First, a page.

The loot whores will love this game. Everywhere you go, you find new equipment and weapons to equip. Much like other RPGs, stats and abilities go into what you have equipped. The standard RPG elements apply to the equipment in Amalur: Matching sets of armor provide better stats, enchanted weapons deal additional damage, etc. The customization doesn’t end at your skill trees. Weapons and armor can be tweaked through blacksmithing and sagecrafting. You can create gems to slot in equipment for additional effects or craft your very own weapons using ingredients and pieces. There is also an alchemy ability allowing you to create potions using reagents found around the world. The game has so much to do in it outside of any questing.
The MMO aspects of the game that I mentioned before really come in the form of the quests you take on and how you complete them. When I say there’s a lot to do in Amalur, there is a so much that it’s scary. The main story quest is always there and has some very interesting tasks and set pieces that will keep you entertained for many hours. There are also multiple factions you can join that have some interesting quest lines. Of course, when you think MMO, you think of side quests and tasks to complete. Well, Amalur is full of them. This is not an exaggeration. When the developers said 200 hours to complete them all, they were not kidding. In fact, this is one of the few problems I had with the game. There are so many side quests that if you just focus on them, you will get rather bored. Don’t get me wrong, there are some side quests that have some interesting back stories to them, but more times than not, you will do a side quest that has you gathering X items, or killing Y enemies. The problem is, when you do those quests, the rewards are relatively insubstantial. You seem to get more gold, better loot, and more experience for the bigger quests that the factions and main storyline have to offer.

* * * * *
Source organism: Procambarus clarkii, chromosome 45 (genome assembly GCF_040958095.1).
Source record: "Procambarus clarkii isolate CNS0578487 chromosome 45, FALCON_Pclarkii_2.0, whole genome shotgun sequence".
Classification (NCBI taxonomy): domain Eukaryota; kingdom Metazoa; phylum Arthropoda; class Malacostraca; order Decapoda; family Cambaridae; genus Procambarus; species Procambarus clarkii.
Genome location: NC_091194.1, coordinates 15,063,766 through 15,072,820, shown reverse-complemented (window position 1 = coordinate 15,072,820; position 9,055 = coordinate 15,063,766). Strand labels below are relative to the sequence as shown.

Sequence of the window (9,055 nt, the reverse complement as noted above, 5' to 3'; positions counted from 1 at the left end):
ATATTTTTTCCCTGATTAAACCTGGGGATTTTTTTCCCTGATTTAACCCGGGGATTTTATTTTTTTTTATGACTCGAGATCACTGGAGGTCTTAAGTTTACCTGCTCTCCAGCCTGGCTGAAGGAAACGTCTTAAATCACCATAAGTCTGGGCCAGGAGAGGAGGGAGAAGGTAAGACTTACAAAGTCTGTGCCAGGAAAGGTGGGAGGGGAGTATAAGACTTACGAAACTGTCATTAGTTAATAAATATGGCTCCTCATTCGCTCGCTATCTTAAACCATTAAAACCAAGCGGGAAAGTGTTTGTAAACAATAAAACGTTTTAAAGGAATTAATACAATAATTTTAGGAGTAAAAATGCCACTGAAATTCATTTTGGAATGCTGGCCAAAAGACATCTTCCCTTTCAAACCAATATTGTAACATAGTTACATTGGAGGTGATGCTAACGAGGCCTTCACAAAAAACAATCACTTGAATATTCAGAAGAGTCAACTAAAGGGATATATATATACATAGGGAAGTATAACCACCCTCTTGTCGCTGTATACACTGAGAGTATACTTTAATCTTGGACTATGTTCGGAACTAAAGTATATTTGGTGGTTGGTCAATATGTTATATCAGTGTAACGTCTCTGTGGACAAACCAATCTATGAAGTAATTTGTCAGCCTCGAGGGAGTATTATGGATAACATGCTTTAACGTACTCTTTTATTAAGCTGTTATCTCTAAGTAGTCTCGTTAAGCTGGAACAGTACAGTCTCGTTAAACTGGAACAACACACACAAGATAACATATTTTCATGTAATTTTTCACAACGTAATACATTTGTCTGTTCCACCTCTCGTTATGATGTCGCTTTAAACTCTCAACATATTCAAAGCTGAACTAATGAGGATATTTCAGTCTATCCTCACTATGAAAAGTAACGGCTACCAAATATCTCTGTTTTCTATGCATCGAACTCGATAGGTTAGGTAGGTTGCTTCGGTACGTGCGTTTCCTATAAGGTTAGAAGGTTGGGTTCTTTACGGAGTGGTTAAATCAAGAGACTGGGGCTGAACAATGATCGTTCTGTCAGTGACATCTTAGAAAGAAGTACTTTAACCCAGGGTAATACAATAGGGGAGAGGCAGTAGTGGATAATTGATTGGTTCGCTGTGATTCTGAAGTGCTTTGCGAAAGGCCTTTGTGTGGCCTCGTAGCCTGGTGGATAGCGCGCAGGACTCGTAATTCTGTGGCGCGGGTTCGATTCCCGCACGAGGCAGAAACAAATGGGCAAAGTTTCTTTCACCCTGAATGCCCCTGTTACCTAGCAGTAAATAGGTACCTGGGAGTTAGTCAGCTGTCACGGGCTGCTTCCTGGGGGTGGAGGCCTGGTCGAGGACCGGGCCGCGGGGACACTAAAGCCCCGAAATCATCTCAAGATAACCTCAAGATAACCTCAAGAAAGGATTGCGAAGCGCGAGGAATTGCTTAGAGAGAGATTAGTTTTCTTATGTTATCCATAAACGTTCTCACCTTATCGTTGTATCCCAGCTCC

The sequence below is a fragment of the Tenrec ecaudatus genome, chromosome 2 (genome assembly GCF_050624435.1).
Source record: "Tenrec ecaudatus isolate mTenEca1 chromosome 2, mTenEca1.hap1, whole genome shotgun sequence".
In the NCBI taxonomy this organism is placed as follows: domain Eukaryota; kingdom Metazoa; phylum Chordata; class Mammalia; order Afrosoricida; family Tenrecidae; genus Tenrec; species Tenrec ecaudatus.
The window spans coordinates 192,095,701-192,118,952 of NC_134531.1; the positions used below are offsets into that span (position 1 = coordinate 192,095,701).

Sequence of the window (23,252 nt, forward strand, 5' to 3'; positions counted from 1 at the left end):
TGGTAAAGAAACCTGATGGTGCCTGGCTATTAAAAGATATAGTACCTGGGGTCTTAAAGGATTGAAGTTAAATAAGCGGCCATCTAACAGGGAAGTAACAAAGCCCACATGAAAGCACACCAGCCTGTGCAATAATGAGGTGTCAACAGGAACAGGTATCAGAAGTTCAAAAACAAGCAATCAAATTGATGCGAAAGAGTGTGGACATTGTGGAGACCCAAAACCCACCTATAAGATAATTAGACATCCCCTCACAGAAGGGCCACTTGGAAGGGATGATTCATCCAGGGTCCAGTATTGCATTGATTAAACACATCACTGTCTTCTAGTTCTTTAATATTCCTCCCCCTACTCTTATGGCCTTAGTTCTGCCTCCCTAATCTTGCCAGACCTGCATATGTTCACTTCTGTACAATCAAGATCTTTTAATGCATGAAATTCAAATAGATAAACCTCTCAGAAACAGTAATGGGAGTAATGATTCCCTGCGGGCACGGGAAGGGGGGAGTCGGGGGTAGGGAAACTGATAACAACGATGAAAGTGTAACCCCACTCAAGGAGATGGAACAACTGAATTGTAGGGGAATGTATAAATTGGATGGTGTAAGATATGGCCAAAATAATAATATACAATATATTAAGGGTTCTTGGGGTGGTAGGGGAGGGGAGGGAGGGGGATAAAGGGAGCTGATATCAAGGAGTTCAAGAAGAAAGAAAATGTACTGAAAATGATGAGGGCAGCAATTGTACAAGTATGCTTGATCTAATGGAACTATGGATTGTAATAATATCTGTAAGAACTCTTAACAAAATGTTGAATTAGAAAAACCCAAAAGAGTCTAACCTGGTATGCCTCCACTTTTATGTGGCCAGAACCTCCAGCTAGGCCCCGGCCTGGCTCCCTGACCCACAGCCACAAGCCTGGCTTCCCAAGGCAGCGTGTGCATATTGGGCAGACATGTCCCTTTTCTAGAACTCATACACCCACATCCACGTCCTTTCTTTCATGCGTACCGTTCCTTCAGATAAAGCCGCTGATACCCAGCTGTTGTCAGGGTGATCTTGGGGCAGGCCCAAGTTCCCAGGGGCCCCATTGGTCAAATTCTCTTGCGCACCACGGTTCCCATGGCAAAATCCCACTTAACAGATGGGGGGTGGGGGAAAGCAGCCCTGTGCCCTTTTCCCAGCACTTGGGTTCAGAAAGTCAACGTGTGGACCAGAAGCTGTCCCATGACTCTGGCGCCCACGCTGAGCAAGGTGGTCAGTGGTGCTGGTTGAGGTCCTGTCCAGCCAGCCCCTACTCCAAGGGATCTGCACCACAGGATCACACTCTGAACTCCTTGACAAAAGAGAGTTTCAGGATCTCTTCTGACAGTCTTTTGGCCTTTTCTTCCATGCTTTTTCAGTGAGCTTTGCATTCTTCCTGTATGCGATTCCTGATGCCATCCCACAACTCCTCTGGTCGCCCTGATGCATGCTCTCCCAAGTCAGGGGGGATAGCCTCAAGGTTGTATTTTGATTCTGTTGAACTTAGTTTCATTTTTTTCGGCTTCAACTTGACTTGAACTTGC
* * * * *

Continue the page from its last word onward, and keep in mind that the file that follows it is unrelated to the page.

The visuals are stunning. The world is massive and you can tell a lot of time and effort were put into making Amalur feel unique. The colorful environments really pop and the characters and overall look of the game fit well with what the game is trying to accomplish. Amazingly enough, the game is open world and I never had a single “open world” bug or glitch. It’s really well made.
The story and lore itself is as massive as the world. If you let yourself get caught up in it, you will get a lot out of it. Books are scattered throughout the game that offer up even more back story, and many quests and dialog options will help you understand the underpinnings of Amalur’s culture that much more. For some, that’s an afterthought, but for a big fantasy fan like me, I loved all of it. There really is a ton to learn about the world of Amalur.
For what it’s worth, Kingdoms of Amalur: Reckoning is an amazing game. I can’t suggest it enough. RPG fans will fall in love with the customization of both your character and equipment, action fans will love the thought out combat and fantasy fans will love the lore and story. There’s really something here for everyone, so much so that you may be put off by it all. I would say stick to the factions and main story quest lines if you start getting a little bored with the side quests. Even just doing those will give you over 25 hours of game play. For $60 you get a lot of game with Kingdoms of Amalur: Reckoning. Is that game good? Absolutely.
Review copy of the game provided by publisher. Primary play on Xbox 360.